The circumstances under which two American tourists vanished after boarding a jet ski in Holetown continue to puzzle longtime seafarers and visitors to the island.
Many of them are at a loss about how New Jersey residents Oscar Suarez, 32, and Magdalena Devil, 25 could have disappeared amid an abundance of activity and highly desirable beach conditions.
In fact, a British couple, who were “a couple umbrellas down” from Suarez and Devil on the day they wet missing, revealed for an extended period after the incident was reported, there was no indication an emergency situation was unfolding.
Paul Bolton of Essex in the U.K who was vacationing with his wife Louise said they had seen the missing people from time to time at the bar.
“On this particular day they were on the beach just a couple of umbrellas down from us and we didn’t really take much notice…The Coast Guard arrived at around 5’oclock and at that point they’d been missing for a couple hours but up until then, we didn’t even know there was a situation going on. We didn’t see the jet skis rushing out looking for them or anything like that. There was no kind of urgency at all,” said Paul.
The concerned vacationer added: “Their stuff was just left there on the beach. It was really surreal that they were there one minute and next minute this is how it is. Two days later they’re still not here.”
Louise revealed they had never encountered such a situation in their many years of travelling but admitted she was concerned about a lack of regulations, under which her 15-year-old son was allowed to use the small crafts.
“Every time he went out of focus I was like, ‘where is he, where is he?’” she lamented.
“I think there should be better regulations for the jet skis. I am not trying to put anybody down but that is my opinion. There need to be regulations.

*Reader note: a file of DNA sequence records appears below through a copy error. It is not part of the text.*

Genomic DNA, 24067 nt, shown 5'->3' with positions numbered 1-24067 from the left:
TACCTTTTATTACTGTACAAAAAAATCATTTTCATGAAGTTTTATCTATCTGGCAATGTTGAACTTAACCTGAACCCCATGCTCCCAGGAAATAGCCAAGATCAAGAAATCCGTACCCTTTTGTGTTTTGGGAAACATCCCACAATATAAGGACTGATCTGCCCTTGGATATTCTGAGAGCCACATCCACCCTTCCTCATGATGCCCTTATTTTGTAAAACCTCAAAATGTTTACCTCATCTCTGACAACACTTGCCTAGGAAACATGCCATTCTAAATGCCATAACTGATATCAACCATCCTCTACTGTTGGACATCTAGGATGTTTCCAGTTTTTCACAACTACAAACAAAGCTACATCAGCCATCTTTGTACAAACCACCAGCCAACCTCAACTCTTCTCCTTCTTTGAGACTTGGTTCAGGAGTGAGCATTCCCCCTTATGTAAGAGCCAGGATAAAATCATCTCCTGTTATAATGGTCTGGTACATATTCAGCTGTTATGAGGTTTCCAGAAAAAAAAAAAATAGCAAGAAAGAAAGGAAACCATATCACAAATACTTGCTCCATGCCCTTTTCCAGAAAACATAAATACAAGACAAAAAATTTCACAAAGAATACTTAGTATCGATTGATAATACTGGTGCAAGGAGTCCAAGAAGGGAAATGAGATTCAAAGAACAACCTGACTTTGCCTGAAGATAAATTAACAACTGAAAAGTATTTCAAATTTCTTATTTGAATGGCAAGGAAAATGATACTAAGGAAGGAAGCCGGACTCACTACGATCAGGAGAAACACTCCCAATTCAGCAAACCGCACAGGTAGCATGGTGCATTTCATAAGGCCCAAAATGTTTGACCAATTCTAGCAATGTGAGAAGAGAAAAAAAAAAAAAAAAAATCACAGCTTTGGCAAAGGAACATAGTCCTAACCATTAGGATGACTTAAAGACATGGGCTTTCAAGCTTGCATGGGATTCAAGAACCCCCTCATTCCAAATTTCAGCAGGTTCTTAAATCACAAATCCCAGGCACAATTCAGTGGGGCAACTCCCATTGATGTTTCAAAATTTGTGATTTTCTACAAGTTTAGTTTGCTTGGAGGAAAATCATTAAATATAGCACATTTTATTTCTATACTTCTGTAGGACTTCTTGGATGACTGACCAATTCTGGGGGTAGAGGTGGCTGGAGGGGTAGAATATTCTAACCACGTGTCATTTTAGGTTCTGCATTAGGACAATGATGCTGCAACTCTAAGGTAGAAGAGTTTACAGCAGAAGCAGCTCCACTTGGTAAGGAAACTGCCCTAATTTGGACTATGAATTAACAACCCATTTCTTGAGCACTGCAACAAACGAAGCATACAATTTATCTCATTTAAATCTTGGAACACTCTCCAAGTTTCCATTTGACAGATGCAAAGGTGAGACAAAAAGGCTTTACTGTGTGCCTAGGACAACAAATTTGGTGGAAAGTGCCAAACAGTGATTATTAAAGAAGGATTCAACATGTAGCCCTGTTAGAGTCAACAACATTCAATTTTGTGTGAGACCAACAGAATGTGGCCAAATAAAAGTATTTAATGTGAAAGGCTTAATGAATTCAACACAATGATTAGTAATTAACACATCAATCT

“This couple didn’t seem to have anybody else looking out for them because nobody knew they’d gone on the jet ski,” she added.
Anderson Lewis who has worked in the watersport industry around Holetown for over 20 years admitted the developments were a bit “puzzling”.
“It is something that could happen from time to time for people to have accidents. But Monday was puzzling because the weather was good. I have actually seen a guy lose his life but on that occasion the weather was bad.
“The rain was falling and visibility was poor, but none of that existed on Monday. The weather was good and the water was smooth, so we find it strange,” he said.
He however said watersport operators were extremely cautious when doing business.
“When I heard about it I was a bit puzzled because I know these operators try their best to tell people what they should do and what they shouldn’t when they go on a jet ski… because they know what could happen if they go out there and don’t do what they have do,” he said, adding time was of the essence in the search.
“The longer you have to wait, quite obviously the slimmer chance of survival. Still there is hope, because as long as you haven’t heard anything yet, you always have to know that hope exists, because God always has ways of doing things and perhaps they will show up. Who knows?” he questioned.
Another seaman, Marvin Sobers, who has been working in the area for 25 years as a fisherman and glass bottom boat operator said the recent developments had given him “a bad feeling”.
“As some person who was on the beach for over 25 years, it isn’t a good feeling to see something like that happening, because it could happen to anyone,” he said.
On the day the visitors went missing, Sobers said he was out fishing not far from the beach.
“Everything looked normal and calm. I didn’t see anyone panicking or looking frantic or anything. Nothing appeared to have gone wrong.” firstname.lastname@example.org